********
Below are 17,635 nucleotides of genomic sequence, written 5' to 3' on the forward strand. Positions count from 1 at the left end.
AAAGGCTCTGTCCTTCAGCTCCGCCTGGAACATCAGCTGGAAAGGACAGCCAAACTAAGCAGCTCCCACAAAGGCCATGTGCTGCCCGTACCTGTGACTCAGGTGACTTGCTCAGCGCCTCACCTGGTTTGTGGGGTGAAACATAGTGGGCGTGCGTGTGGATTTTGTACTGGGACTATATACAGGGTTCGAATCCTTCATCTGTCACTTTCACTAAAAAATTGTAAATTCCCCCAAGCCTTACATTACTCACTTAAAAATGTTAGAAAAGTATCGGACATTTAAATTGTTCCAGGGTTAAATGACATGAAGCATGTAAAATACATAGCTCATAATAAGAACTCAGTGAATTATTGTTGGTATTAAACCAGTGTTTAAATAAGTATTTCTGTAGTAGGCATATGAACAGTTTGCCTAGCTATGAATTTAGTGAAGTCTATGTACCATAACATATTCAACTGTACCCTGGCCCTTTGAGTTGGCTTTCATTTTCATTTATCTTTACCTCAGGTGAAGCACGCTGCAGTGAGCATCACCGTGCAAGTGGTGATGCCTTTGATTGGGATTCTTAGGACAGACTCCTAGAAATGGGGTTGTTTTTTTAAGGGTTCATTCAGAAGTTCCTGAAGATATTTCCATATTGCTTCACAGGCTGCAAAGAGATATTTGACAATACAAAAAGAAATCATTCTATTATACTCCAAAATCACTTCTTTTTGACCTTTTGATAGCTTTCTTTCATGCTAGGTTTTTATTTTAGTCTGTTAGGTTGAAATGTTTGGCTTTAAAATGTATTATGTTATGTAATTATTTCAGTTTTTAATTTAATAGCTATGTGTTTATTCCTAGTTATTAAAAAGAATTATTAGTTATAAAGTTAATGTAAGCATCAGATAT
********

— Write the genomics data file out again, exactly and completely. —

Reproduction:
Below are 17,635 nucleotides of genomic sequence, written 5' to 3' on the forward strand. Positions count from 1 at the left end.
AAAGGCTCTGTCCTTCAGCTCCGCCTGGAACATCAGCTGGAAAGGACAGCCAAACTAAGCAGCTCCCACAAAGGCCATGTGCTGCCCGTACCTGTGACTCAGGTGACTTGCTCAGCGCCTCACCTGGTTTGTGGGGTGAAACATAGTGGGCGTGCGTGTGGATTTTGTACTGGGACTATATACAGGGTTCGAATCCTTCATCTGTCACTTTCACTAAAAAATTGTAAATTCCCCCAAGCCTTACATTACTCACTTAAAAATGTTAGAAAAGTATCGGACATTTAAATTGTTCCAGGGTTAAATGACATGAAGCATGTAAAATACATAGCTCATAATAAGAACTCAGTGAATTATTGTTGGTATTAAACCAGTGTTTAAATAAGTATTTCTGTAGTAGGCATATGAACAGTTTGCCTAGCTATGAATTTAGTGAAGTCTATGTACCATAACATATTCAACTGTACCCTGGCCCTTTGAGTTGGCTTTCATTTTCATTTATCTTTACCTCAGGTGAAGCACGCTGCAGTGAGCATCACCGTGCAAGTGGTGATGCCTTTGATTGGGATTCTTAGGACAGACTCCTAGAAATGGGGTTGTTTTTTTAAGGGTTCATTCAGAAGTTCCTGAAGATATTTCCATATTGCTTCACAGGCTGCAAAGAGATATTTGACAATACAAAAAGAAATCATTCTATTATACTCCAAAATCACTTCTTTTTGACCTTTTGATAGCTTTCTTTCATGCTAGGTTTTTATTTTAGTCTGTTAGGTTGAAATGTTTGGCTTTAAAATGTATTATGTTATGTAATTATTTCAGTTTTTAATTTAATAGCTATGTGTTTATTCCTAGTTATTAAAAAGAATTATTAGTTATAAAGTTAATGTAAGCATCAGATAT